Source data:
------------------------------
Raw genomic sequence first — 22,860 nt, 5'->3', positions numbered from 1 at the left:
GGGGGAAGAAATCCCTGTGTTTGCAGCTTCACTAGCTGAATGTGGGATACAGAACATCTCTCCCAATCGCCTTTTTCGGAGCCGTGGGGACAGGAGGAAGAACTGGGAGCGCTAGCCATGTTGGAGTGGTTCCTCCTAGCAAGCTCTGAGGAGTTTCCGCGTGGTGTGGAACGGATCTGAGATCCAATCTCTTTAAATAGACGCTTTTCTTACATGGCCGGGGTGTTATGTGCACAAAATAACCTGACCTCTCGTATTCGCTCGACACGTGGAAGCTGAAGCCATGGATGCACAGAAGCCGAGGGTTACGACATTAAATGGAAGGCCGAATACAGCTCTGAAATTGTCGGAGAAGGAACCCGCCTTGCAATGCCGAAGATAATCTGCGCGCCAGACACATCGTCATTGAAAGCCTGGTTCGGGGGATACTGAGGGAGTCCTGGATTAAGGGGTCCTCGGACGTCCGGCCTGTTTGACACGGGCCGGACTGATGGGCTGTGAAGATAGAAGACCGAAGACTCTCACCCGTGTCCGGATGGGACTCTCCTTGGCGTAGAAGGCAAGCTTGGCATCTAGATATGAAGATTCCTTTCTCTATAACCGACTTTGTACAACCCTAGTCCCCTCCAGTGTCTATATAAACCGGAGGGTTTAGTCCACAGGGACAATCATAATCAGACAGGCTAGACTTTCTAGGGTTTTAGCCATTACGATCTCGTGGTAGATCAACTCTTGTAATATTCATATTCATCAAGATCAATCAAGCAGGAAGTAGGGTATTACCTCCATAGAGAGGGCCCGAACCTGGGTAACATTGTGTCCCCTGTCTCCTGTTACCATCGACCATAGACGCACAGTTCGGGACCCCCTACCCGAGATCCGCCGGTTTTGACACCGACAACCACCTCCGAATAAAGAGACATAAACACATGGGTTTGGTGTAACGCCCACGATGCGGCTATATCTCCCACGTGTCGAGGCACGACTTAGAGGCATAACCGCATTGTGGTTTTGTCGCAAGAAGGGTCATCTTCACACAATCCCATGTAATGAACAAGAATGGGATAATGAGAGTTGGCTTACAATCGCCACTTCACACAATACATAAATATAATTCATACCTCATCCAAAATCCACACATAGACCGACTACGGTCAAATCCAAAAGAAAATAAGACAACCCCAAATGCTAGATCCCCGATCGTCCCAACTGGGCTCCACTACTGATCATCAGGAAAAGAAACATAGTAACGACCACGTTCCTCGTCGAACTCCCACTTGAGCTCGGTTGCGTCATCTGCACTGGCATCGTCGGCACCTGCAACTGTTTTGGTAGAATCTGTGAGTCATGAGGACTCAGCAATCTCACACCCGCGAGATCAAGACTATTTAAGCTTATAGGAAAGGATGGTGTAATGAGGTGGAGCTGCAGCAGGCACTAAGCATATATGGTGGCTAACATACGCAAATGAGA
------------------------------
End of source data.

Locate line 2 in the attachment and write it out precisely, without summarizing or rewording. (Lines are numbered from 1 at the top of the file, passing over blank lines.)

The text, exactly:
GGGGGAAGAAATCCCTGTGTTTGCAGCTTCACTAGCTGAATGTGGGATACAGAACATCTCTCCCAATCGCCTTTTTCGGAGCCGTGGGGACAGGAGGAAGAACTGGGAGCGCTAGCCATGTTGGAGTGGTTCCTCCTAGCAAGCTCTGAGGAGTTTCCGCGTGGTGTGGAACGGATCTGAGATCCAATCTCTTTAAATAGACGCTTTTCTTACATGGCCGGGGTGTTATGTGCACAAAATAACCTGACCTCTCGTATTCGCTCGACACGTGGAAGCTGAAGCCATGGATGCACAGAAGCCGAGGGTTACGACATTAAATGGAAGGCCGAATACAGCTCTGAAATTGTCGGAGAAGGAACCCGCCTTGCAATGCCGAAGATAATCTGCGCGCCAGACACATCGTCATTGAAAGCCTGGTTCGGGGGATACTGAGGGAGTCCTGGATTAAGGGGTCCTCGGACGTCCGGCCTGTTTGACACGGGCCGGACTGATGGGCTGTGAAGATAGAAGACCGAAGACTCTCACCCGTGTCCGGATGGGACTCTCCTTGGCGTAGAAGGCAAGCTTGGCATCTAGATATGAAGATTCCTTTCTCTATAACCGACTTTGTACAACCCTAGTCCCCTCCAGTGTCTATATAAACCGGAGGGTTTAGTCCACAGGGACAATCATAATCAGACAGGCTAGACTTTCTAGGGTTTTAGCCATTACGATCTCGTGGTAGATCAACTCTTGTAATATTCATATTCATCAAGATCAATCAAGCAGGAAGTAGGGTATTACCTCCATAGAGAGGGCCCGAACCTGGGTAACATTGTGTCCCCTGTCTCCTGTTACCATCGACCATAGACGCACAGTTCGGGACCCCCTACCCGAGATCCGCCGGTTTTGACACCGACAACCACCTCCGAATAAAGAGACATAAACACATGGGTTTGGTGTAACGCCCACGATGCGGCTATATCTCCCACGTGTCGAGGCACGACTTAGAGGCATAACCGCATTGTGGTTTTGTCGCAAGAAGGGTCATCTTCACACAATCCCATGTAATGAACAAGAATGGGATAATGAGAGTTGGCTTACAATCGCCACTTCACACAATACATAAATATAATTCATACCTCATCCAAAATCCACACATAGACCGACTACGGTCAAATCCAAAAGAAAATAAGACAACCCCAAATGCTAGATCCCCGATCGTCCCAACTGGGCTCCACTACTGATCATCAGGAAAAGAAACATAGTAACGACCACGTTCCTCGTCGAACTCCCACTTGAGCTCGGTTGCGTCATCTGCACTGGCATCGTCGGCACCTGCAACTGTTTTGGTAGAATCTGTGAGTCATGAGGACTCAGCAATCTCACACCCGCGAGATCAAGACTATTTAAGCTTATAGGAAAGGATGGTGTAATGAGGTGGAGCTGCAGCAGGCACTAAGCATATATGGTGGCTAACATACGCAAATGAGA